Probably should have inserted another stage earlier, but got carried away by the seriously rough texture and juxtaposition of these greens and blues. Whoohoo. I will say however that I lost faith for a moment at the beginning of the head painting. It was looking absolutely rubbish for a bit and I was convinced that I’d just have to give up painting once and for all and take to my bed with a bottle of vintage port, and a warm whippet.
But all is good in the garden. Look at this gorgeous surface. What a joy. What a sexy beast. The story dramatically changed and the star of the crocodile painting has become a man with shirt and braces. I wondered if the requisite neck hair might be an issue, but it has gone on a treat. Start with the very soft white (I am keeping the studio very warm for this one), and as ever, want to leave every thick stroke just as it is.
Enjoying blocking in the folds in the stiff cotton shirt. Any dapper gents out there should do themselves a favour and check out the fantastic http://www.vintageshirtcompany.com. If you can get to the shop in Lewes even better. You will literally walk out in a different era, never to be seen in Topman again.
Pretty much there with the shirt, and cor – I have loved doing that. Well rough. These Sennelier oil pastels have a positive quality about them which feels like a direct transference of what I am aiming and hoping for, they then add something organic and unexpected of their own, so as in Raku firing it is easy to love ones own painting, as really you are only responsible for a very small part of it.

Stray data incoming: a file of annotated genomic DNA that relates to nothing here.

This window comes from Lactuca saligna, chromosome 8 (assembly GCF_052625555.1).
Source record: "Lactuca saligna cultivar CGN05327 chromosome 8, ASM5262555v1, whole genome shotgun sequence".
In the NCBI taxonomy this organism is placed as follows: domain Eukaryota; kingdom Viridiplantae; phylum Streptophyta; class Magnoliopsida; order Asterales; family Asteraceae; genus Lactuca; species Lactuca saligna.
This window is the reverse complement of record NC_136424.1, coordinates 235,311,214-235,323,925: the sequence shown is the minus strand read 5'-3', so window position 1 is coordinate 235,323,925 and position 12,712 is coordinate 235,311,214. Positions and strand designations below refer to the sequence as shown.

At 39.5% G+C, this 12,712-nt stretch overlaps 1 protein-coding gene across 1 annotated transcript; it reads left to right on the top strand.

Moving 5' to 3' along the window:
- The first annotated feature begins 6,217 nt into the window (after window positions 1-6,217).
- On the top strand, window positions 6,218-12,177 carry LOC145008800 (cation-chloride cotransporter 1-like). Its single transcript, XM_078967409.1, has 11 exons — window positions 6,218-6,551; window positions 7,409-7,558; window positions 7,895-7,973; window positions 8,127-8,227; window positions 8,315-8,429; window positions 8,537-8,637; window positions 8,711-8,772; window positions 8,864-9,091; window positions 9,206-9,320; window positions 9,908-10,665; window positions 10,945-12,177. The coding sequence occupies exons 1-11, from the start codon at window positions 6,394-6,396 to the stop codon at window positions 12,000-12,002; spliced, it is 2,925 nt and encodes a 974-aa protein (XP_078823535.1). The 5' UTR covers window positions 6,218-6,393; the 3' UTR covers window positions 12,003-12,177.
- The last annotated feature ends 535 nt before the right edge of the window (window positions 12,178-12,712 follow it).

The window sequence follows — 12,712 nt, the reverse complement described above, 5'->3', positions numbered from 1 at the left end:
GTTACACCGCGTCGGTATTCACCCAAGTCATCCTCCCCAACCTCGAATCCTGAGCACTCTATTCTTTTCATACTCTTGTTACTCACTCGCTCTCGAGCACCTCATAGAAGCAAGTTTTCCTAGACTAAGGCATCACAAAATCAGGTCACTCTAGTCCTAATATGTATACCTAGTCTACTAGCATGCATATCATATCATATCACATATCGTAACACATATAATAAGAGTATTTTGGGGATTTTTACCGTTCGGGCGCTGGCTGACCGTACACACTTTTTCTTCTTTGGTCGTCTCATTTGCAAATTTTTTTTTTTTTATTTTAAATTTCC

But I digress. FINISHED. HAPPY HAPPY HAPPY. And though I say it myself – should you buy this painting (and I think you should), the tie alone is worth twice the price, so you’ll be bagging yourself a bargain. So ask yourself this – can you afford not to?
Driving through the South Downs, I saw this beautiful cloud taking over the head of Firle Beacon.
so I snapped it and gave it a little iPhone makeover.
Added a rough cutout of our dear little Whippet ‘Mouse’ to see how a painting might work. Hahaha – Likey very much. So in production as we speak. Must get that fortuitous pair of Magpies in.
Mocking this one up to get a good composition with maximum ear spread and have decided to start with chalk for the underpainting, so can use cutout Mouse as template at this stage.
It’s coming on OK. Overspraying with Senellier resinous fixer will make the work so far receed and work well as an underpainting for oils.
Background is on its way. Need to leave to dry for a day or two.
Disembodied eyes anyone?
Head is coming together well. The clay coloured background is really working well for me. I’m using loads of matte medium with the oils to get a rough washy feel. Think it might speed up drying time too.
Using end of brush to scratch back through to ground. Really enjoying this.
Just needed a few tweaks here and there and popping in lovely old oak frame, and SOMEONE is quite pleased with himself.
Thought I’d include a rarely seen behind the scenes look at the photoshoot behind Blue Rabbit in Shadow (working title). Rabbit arrived, ‘fashionably’ late – ugh, but was in fairly good spirits, and ready get into the shoot. I showed him the Rembrandt that Stuart at the Rijksmuseum Amsterdam had lent me for a couple of weeks to get aquainted with.
(note to self – pop pic back in post ASAP)
He seemed down with it, but I detected a note of reticence, and realised too late that I had made a grave and embarrassing error. BR has the face of an angel, but a tragically stumpy arm/shrunken shoulder birth defect which had already seen his promising basketball career cut horribly short (no pun intended). He courteously allowed me to back-peddle with good grace, and the long and short of it was, he let us tape his arms down to his sides. The resulting imagery was a little Lynchian, but I have promised him faithfully that no-one will ever see the shots, and really – who’d care?
Believe it or not, the shoot took a whole day, and by a very strange quirk of coincidence, three-quarters of the crew were off with shingles that day, so we had a skeleton crew. I very rarely work without at least 30 men under me, but today we just had to soldier on regardless.
But we got the shot, and the painting was made….
It’s funny, I haven’t heard from him, but I did miss a call from his lawyer a couple of days back. Huh.